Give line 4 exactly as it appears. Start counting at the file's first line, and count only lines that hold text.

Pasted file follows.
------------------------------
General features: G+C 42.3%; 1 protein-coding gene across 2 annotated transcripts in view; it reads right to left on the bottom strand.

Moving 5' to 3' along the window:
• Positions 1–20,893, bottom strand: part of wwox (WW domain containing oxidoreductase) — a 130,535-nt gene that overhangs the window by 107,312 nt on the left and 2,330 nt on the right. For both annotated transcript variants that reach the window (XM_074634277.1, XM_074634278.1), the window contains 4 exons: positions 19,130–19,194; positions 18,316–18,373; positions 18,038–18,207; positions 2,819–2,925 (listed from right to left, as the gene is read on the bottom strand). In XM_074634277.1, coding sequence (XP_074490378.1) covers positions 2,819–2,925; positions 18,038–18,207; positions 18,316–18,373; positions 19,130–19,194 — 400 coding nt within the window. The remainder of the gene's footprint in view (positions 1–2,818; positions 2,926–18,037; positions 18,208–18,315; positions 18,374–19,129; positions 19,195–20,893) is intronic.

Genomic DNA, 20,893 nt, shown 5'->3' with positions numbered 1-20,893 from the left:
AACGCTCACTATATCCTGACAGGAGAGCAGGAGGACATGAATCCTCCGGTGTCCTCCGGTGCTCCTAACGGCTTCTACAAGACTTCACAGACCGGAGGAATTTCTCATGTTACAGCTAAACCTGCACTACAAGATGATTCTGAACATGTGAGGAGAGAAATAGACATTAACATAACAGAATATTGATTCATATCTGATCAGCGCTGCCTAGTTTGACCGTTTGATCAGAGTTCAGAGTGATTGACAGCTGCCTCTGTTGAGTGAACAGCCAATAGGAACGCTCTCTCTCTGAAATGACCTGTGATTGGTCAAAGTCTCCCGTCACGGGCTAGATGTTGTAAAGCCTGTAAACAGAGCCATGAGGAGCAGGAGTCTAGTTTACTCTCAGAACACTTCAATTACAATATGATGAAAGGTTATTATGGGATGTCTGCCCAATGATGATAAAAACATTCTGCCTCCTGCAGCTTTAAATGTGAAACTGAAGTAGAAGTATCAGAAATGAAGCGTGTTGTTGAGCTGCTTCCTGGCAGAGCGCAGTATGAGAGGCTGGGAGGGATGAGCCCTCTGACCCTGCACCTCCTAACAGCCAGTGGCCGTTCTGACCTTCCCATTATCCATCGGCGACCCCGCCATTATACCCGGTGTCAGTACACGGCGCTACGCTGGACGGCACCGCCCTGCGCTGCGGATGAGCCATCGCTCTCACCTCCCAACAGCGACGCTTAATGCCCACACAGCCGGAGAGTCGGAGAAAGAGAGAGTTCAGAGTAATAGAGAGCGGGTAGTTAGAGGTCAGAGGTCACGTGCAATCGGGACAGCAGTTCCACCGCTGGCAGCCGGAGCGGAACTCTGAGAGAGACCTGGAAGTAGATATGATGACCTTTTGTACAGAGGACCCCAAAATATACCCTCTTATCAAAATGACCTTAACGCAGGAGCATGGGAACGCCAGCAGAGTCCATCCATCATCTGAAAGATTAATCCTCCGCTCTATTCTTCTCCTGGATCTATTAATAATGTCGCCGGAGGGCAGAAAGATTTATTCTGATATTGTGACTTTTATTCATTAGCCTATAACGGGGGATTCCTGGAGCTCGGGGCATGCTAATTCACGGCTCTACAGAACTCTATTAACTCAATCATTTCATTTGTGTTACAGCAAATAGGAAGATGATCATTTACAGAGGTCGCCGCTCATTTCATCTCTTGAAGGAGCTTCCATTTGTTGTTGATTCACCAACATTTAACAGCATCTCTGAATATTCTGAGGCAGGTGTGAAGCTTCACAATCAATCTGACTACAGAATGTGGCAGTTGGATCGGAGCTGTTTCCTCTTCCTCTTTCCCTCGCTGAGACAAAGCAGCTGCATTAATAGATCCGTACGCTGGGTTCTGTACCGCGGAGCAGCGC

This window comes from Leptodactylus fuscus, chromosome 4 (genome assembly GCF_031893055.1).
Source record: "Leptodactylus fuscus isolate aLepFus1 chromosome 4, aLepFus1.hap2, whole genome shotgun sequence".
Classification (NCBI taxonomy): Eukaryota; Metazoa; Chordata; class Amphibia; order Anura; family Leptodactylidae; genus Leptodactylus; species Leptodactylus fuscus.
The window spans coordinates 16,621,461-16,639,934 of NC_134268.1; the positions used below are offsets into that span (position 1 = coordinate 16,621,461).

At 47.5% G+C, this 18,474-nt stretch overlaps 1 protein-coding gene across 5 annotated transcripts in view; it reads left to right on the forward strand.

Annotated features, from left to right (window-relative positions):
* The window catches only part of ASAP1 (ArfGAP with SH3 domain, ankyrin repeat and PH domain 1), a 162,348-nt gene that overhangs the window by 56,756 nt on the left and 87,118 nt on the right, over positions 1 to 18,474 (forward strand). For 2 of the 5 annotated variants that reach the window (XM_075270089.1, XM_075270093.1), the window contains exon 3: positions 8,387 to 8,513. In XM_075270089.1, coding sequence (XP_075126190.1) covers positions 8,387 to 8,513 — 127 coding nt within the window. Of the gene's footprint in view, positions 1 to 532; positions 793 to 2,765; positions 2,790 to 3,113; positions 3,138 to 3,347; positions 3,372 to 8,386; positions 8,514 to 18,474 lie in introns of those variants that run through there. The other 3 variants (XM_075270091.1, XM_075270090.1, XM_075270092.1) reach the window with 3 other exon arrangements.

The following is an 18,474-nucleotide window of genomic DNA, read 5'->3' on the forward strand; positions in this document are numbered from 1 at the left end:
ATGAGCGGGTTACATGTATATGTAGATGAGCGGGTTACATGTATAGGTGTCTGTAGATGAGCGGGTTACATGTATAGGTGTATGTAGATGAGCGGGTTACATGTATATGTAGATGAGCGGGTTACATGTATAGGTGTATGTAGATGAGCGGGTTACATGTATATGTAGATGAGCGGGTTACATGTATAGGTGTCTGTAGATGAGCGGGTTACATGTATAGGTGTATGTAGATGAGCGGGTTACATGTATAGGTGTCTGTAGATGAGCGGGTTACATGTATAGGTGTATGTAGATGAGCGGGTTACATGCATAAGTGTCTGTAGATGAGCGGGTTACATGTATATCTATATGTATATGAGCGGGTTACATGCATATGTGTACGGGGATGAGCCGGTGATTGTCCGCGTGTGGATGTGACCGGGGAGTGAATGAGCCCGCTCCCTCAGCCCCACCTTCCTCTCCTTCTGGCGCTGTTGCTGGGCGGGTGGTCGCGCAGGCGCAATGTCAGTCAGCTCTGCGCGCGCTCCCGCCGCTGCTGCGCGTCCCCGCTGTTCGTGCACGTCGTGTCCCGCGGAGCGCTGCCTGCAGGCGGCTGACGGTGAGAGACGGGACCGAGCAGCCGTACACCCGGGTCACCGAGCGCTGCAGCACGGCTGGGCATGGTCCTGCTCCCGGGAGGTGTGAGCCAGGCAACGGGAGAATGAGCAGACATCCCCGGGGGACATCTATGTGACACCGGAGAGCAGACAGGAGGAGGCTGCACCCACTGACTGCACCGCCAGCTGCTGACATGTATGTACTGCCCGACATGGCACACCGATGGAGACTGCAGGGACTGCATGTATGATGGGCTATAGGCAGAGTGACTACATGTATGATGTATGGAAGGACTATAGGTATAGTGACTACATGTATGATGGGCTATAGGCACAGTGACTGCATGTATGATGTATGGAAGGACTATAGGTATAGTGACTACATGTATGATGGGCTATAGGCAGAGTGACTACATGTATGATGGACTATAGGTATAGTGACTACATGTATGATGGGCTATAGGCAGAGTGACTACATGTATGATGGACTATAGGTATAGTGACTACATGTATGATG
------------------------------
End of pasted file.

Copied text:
Genomic DNA, 20,893 nt, shown 5'->3' with positions numbered 1-20,893 from the left: